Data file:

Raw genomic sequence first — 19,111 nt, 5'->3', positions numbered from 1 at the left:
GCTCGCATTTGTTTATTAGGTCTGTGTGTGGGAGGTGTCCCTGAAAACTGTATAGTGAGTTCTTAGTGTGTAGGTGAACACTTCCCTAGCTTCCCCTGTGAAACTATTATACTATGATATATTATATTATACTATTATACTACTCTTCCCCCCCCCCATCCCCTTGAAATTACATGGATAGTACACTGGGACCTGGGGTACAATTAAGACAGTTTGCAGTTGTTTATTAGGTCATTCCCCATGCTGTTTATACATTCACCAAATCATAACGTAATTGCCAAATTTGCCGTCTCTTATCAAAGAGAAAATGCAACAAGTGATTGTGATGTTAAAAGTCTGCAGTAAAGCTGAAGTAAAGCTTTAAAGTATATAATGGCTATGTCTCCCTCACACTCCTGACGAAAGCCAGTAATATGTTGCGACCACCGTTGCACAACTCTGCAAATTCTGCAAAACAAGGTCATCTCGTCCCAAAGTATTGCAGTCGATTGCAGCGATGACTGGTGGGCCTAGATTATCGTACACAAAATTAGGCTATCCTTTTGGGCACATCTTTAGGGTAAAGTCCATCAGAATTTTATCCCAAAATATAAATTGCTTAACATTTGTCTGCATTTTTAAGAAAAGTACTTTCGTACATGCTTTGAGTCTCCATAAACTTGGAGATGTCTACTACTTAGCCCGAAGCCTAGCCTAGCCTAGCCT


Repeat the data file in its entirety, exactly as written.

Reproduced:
Raw genomic sequence first — 19,111 nt, 5'->3', positions numbered from 1 at the left:
GCTCGCATTTGTTTATTAGGTCTGTGTGTGGGAGGTGTCCCTGAAAACTGTATAGTGAGTTCTTAGTGTGTAGGTGAACACTTCCCTAGCTTCCCCTGTGAAACTATTATACTATGATATATTATATTATACTATTATACTACTCTTCCCCCCCCCCATCCCCTTGAAATTACATGGATAGTACACTGGGACCTGGGGTACAATTAAGACAGTTTGCAGTTGTTTATTAGGTCATTCCCCATGCTGTTTATACATTCACCAAATCATAACGTAATTGCCAAATTTGCCGTCTCTTATCAAAGAGAAAATGCAACAAGTGATTGTGATGTTAAAAGTCTGCAGTAAAGCTGAAGTAAAGCTTTAAAGTATATAATGGCTATGTCTCCCTCACACTCCTGACGAAAGCCAGTAATATGTTGCGACCACCGTTGCACAACTCTGCAAATTCTGCAAAACAAGGTCATCTCGTCCCAAAGTATTGCAGTCGATTGCAGCGATGACTGGTGGGCCTAGATTATCGTACACAAAATTAGGCTATCCTTTTGGGCACATCTTTAGGGTAAAGTCCATCAGAATTTTATCCCAAAATATAAATTGCTTAACATTTGTCTGCATTTTTAAGAAAAGTACTTTCGTACATGCTTTGAGTCTCCATAAACTTGGAGATGTCTACTACTTAGCCCGAAGCCTAGCCTAGCCTAGCCT